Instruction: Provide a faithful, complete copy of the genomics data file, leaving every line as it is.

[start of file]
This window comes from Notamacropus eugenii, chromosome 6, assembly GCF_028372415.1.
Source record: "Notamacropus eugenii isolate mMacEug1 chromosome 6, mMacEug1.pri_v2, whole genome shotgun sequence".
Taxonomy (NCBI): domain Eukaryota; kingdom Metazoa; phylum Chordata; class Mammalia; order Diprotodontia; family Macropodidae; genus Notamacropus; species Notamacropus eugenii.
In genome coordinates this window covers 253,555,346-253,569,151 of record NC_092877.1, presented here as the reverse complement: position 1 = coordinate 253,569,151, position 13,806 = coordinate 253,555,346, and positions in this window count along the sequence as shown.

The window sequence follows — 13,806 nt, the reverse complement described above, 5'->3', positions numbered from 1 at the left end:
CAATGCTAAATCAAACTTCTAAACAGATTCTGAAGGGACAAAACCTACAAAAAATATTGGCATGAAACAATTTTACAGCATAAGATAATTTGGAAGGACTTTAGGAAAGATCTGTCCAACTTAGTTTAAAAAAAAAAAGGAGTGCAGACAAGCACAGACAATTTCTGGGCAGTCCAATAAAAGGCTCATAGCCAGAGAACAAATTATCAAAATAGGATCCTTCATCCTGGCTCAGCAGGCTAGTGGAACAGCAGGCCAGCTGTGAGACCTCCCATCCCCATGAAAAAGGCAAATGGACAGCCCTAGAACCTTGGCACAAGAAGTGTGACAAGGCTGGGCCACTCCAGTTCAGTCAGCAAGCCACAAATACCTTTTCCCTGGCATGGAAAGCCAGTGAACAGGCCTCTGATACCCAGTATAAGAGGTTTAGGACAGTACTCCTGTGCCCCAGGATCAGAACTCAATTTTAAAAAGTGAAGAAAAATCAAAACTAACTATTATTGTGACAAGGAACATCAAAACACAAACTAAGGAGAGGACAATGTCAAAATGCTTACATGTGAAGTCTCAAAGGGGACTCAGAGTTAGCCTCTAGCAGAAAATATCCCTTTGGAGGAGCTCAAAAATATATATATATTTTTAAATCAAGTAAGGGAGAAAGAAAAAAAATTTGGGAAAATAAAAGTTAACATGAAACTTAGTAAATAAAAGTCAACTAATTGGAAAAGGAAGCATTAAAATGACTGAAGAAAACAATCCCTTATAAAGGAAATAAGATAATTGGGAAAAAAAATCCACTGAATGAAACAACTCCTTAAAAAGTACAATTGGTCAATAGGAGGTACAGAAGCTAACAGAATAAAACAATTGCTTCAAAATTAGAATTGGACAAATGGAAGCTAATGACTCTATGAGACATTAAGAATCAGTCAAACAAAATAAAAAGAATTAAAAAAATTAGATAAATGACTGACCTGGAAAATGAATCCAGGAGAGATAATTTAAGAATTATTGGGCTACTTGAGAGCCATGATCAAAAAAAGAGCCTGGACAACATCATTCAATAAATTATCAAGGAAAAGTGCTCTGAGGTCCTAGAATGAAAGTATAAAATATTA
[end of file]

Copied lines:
This window comes from Notamacropus eugenii, chromosome 6, assembly GCF_028372415.1.
Source record: "Notamacropus eugenii isolate mMacEug1 chromosome 6, mMacEug1.pri_v2, whole genome shotgun sequence".
Taxonomy (NCBI): domain Eukaryota; kingdom Metazoa; phylum Chordata; class Mammalia; order Diprotodontia; family Macropodidae; genus Notamacropus; species Notamacropus eugenii.
In genome coordinates this window covers 253,555,346-253,569,151 of record NC_092877.1, presented here as the reverse complement: position 1 = coordinate 253,569,151, position 13,806 = coordinate 253,555,346, and positions in this window count along the sequence as shown.

The window sequence follows — 13,806 nt, the reverse complement described above, 5'->3', positions numbered from 1 at the left end:
CAATGCTAAATCAAACTTCTAAACAGATTCTGAAGGGACAAAACCTACAAAAAATATTGGCATGAAACAATTTTACAGCATAAGATAATTTGGAAGGACTTTAGGAAAGATCTGTCCAACTTAGTTTAAAAAAAAAAAGGAGTGCAGACAAGCACAGACAATTTCTGGGCAGTCCAATAAAAGGCTCATAGCCAGAGAACAAATTATCAAAATAGGATCCTTCATCCTGGCTCAGCAGGCTAGTGGAACAGCAGGCCAGCTGTGAGACCTCCCATCCCCATGAAAAAGGCAAATGGACAGCCCTAGAACCTTGGCACAAGAAGTGTGACAAGGCTGGGCCACTCCAGTTCAGTCAGCAAGCCACAAATACCTTTTCCCTGGCATGGAAAGCCAGTGAACAGGCCTCTGATACCCAGTATAAGAGGTTTAGGACAGTACTCCTGTGCCCCAGGATCAGAACTCAATTTTAAAAAGTGAAGAAAAATCAAAACTAACTATTATTGTGACAAGGAACATCAAAACACAAACTAAGGAGAGGACAATGTCAAAATGCTTACATGTGAAGTCTCAAAGGGGACTCAGAGTTAGCCTCTAGCAGAAAATATCCCTTTGGAGGAGCTCAAAAATATATATATATTTTTAAATCAAGTAAGGGAGAAAGAAAAAAAATTTGGGAAAATAAAAGTTAACATGAAACTTAGTAAATAAAAGTCAACTAATTGGAAAAGGAAGCATTAAAATGACTGAAGAAAACAATCCCTTATAAAGGAAATAAGATAATTGGGAAAAAAAATCCACTGAATGAAACAACTCCTTAAAAAGTACAATTGGTCAATAGGAGGTACAGAAGCTAACAGAATAAAACAATTGCTTCAAAATTAGAATTGGACAAATGGAAGCTAATGACTCTATGAGACATTAAGAATCAGTCAAACAAAATAAAAAGAATTAAAAAAATTAGATAAATGACTGACCTGGAAAATGAATCCAGGAGAGATAATTTAAGAATTATTGGGCTACTTGAGAGCCATGATCAAAAAAAGAGCCTGGACAACATCATTCAATAAATTATCAAGGAAAAGTGCTCTGAGGTCCTAGAATGAAAGTATAAAATATTA